Exposure to, and infection with hepatitis C virus (HCV) in infants may cause disparate effects on adaptive B cells and innate immune cells, such as myeloid cells and natural killer cells, according to results of a study published in Gut.

A major source of chronic hepatitis C in children is mother-to-child transmission of HCV; previous literature has shown that up to 20% of exposed infants (ie, those born to women positive for HCV RNA), demonstrate HCV RNA within 3 months postpartum. However, chronic infection with HCV among children of mothers with HCV is rare, indicating the existence of mechanisms for viral clearance. In fact, HCV-specific T cell responses have been observed in uninfected infants born to mothers with HCV viremia, suggesting that the immune system of the exposed infants are contributing to transmission rates. However, it is unknown if B cell-mediated immune responses develop after vertical HCV exposure.

Therefore, researchers studied B cells, innate immune cells, and soluble factors in 55 infants who were either unexposed, exposed uninfected, or infected with HCV; infants were followed through 18 months postpartum. All mothers were positive for HCV antibodies; 40 of the 55 mothers were positive for HCV RNA at the time of delivery.

Results showed that anti-HCV immunoglobulin (Ig) G secreting B cells are present in children after vertical transmission of HCV infection. In addition, results showed that low, but clearly detectable levels of anti-HCV IgG secreting B cells were observed in children exposed to, but uninfected with HCV. Moreover, prenatal and perinatal HCV-exposure were linked to the induction of early maturation of the B cell compartment, as well as B cell activation. Specifically, results showed that found that a significantly increased percentage of IgA-positive plasma cells among children exposed but uninfected with HCV compared with unexposed children (29.7% vs 15.1%, P = .01). However, no further increase in the percentage of IgA-positive plasma cells was observed in children with (28.9%), despite their slightly older age. A similar trend was observed for IgG positive plasma cell (1.87%, 3.15% and 1.95% for unexposed, exposed uninfected and infected children, respectively). In contrast, alterations within myeloid immune cells, natural killer cells, or inflammatory serum cytokines were only visible in children with HCV.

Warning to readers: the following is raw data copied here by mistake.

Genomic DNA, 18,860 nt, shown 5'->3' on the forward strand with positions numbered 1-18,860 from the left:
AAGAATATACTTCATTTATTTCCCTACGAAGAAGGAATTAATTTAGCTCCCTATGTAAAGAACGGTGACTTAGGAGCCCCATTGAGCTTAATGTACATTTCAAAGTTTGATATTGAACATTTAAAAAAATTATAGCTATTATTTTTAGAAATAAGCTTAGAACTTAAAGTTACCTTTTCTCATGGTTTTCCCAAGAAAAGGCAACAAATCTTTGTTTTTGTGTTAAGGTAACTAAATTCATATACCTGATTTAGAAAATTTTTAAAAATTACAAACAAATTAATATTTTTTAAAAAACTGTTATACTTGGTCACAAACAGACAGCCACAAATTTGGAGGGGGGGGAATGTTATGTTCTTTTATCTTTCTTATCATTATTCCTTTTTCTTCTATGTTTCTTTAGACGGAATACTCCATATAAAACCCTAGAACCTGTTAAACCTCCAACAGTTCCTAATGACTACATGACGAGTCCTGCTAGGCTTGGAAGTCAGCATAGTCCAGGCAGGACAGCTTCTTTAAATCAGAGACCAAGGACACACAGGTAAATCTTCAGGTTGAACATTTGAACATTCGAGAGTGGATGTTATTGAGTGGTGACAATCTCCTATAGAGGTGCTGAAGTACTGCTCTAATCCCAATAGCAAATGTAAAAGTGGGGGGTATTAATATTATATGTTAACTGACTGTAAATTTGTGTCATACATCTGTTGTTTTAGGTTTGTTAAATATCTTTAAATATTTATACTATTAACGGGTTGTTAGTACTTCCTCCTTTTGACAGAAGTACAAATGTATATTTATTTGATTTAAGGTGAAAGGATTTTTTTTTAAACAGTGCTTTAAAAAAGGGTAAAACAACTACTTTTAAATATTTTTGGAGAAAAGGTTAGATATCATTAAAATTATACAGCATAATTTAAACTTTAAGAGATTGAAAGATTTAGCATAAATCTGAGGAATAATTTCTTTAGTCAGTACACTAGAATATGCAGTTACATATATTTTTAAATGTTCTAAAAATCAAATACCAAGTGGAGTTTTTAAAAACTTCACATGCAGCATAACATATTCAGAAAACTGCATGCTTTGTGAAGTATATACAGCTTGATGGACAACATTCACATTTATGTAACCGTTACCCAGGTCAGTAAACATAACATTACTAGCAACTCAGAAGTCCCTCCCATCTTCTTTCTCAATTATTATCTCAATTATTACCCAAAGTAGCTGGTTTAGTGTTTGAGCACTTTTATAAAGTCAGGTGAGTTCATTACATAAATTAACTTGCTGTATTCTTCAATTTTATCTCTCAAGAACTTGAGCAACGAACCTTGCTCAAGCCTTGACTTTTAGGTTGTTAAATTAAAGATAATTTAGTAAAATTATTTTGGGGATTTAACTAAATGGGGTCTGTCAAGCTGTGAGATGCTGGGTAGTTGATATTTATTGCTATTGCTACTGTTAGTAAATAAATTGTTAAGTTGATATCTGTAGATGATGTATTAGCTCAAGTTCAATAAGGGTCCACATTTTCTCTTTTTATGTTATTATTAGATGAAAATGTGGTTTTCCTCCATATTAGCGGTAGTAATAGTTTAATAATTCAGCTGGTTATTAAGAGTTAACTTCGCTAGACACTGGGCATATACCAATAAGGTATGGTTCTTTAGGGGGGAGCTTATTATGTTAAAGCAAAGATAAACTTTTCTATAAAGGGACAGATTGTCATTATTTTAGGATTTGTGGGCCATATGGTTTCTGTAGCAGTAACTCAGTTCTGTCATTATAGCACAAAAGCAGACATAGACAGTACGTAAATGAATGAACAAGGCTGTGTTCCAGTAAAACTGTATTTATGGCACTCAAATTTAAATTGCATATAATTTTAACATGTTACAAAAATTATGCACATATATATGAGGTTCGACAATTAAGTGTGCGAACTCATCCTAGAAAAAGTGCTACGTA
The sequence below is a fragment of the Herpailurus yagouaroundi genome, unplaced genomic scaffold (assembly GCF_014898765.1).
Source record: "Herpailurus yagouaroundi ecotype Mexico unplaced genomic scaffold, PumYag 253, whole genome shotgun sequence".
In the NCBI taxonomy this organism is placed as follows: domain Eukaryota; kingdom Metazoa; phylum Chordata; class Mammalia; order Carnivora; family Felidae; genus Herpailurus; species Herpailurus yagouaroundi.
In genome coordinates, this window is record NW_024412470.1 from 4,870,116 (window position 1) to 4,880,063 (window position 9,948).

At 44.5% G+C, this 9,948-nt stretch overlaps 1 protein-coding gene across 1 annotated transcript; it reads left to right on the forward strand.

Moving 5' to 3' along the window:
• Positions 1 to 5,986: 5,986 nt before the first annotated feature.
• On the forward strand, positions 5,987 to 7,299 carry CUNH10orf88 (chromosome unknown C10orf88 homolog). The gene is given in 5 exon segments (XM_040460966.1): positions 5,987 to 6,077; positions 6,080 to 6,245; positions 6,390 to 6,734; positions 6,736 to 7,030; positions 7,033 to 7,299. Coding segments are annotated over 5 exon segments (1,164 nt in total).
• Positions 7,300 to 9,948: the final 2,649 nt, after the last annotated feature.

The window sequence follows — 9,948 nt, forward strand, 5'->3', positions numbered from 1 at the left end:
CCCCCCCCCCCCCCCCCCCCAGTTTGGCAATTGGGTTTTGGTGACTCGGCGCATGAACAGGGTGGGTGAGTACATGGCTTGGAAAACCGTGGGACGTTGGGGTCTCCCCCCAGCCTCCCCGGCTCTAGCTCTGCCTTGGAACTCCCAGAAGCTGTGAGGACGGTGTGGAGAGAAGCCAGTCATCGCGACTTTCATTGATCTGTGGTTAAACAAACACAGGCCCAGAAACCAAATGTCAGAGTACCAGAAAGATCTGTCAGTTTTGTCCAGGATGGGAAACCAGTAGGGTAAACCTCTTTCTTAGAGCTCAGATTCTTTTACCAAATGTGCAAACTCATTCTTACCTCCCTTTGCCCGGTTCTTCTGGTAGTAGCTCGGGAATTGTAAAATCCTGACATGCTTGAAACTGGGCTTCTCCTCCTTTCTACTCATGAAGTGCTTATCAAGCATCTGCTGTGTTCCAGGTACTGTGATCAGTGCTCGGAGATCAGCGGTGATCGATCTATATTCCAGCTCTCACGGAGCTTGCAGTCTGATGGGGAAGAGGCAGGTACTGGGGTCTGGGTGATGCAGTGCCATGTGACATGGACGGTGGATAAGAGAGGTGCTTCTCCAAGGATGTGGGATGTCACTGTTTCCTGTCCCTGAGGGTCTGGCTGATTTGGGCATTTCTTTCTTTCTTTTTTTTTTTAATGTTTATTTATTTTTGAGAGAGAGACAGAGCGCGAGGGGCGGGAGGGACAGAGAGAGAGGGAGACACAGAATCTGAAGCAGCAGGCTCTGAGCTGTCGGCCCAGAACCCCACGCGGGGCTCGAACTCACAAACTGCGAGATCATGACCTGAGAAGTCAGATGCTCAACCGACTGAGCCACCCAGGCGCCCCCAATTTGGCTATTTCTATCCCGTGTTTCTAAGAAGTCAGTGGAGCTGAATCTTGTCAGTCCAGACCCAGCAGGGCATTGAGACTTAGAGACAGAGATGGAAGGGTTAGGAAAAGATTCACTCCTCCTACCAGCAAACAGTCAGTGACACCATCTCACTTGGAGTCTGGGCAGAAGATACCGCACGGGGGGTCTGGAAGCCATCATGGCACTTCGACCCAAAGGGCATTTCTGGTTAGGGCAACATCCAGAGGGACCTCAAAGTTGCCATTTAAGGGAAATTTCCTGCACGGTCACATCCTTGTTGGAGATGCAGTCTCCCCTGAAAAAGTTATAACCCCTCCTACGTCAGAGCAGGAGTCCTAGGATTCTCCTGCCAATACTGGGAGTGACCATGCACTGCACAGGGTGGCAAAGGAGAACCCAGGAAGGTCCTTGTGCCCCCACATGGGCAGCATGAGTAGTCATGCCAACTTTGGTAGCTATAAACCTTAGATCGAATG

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The study authors concluded, “These findings of HCV-specific memory B cells and an altered B cell subset composition in some HCV-exposed but uninfected children illustrate that in utero HCV-exposure impacts the development of an adaptive B cell response.” They added, “This response might be of importance for protection against vertical transmission of HCV and stresses the importance of identifying and treating women of childbearing age before they become pregnant.”

Reference

Lutckii A, Strunz B, Zhirkov A, et al. Evidence for B cell maturation but not trained immunity in uninfected infants exposed to hepatitis C virus [published online April 27, 2020]. Gut. doi:10.1136/gutjnl-2019-320269